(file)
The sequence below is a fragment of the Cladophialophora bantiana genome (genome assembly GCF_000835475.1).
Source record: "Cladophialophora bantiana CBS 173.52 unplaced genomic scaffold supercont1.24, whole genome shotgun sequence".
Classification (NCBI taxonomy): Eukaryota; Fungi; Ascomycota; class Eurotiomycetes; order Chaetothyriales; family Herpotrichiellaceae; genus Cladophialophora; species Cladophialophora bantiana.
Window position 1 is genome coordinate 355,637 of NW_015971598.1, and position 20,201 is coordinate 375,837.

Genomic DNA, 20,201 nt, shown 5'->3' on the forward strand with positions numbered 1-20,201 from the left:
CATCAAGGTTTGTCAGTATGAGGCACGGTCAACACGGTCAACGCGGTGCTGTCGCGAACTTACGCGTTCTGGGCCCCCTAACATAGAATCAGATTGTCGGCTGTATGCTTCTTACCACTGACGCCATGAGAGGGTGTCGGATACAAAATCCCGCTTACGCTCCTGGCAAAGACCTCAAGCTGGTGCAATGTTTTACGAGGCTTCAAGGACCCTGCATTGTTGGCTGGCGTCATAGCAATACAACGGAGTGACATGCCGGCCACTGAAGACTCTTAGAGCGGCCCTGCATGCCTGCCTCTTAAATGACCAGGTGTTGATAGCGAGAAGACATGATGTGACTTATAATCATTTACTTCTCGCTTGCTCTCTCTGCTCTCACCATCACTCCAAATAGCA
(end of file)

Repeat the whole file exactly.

The sequence below is a fragment of the Cladophialophora bantiana genome (genome assembly GCF_000835475.1).
Source record: "Cladophialophora bantiana CBS 173.52 unplaced genomic scaffold supercont1.24, whole genome shotgun sequence".
Classification (NCBI taxonomy): Eukaryota; Fungi; Ascomycota; class Eurotiomycetes; order Chaetothyriales; family Herpotrichiellaceae; genus Cladophialophora; species Cladophialophora bantiana.
Window position 1 is genome coordinate 355,637 of NW_015971598.1, and position 20,201 is coordinate 375,837.

Genomic DNA, 20,201 nt, shown 5'->3' on the forward strand with positions numbered 1-20,201 from the left:
CATCAAGGTTTGTCAGTATGAGGCACGGTCAACACGGTCAACGCGGTGCTGTCGCGAACTTACGCGTTCTGGGCCCCCTAACATAGAATCAGATTGTCGGCTGTATGCTTCTTACCACTGACGCCATGAGAGGGTGTCGGATACAAAATCCCGCTTACGCTCCTGGCAAAGACCTCAAGCTGGTGCAATGTTTTACGAGGCTTCAAGGACCCTGCATTGTTGGCTGGCGTCATAGCAATACAACGGAGTGACATGCCGGCCACTGAAGACTCTTAGAGCGGCCCTGCATGCCTGCCTCTTAAATGACCAGGTGTTGATAGCGAGAAGACATGATGTGACTTATAATCATTTACTTCTCGCTTGCTCTCTCTGCTCTCACCATCACTCCAAATAGCA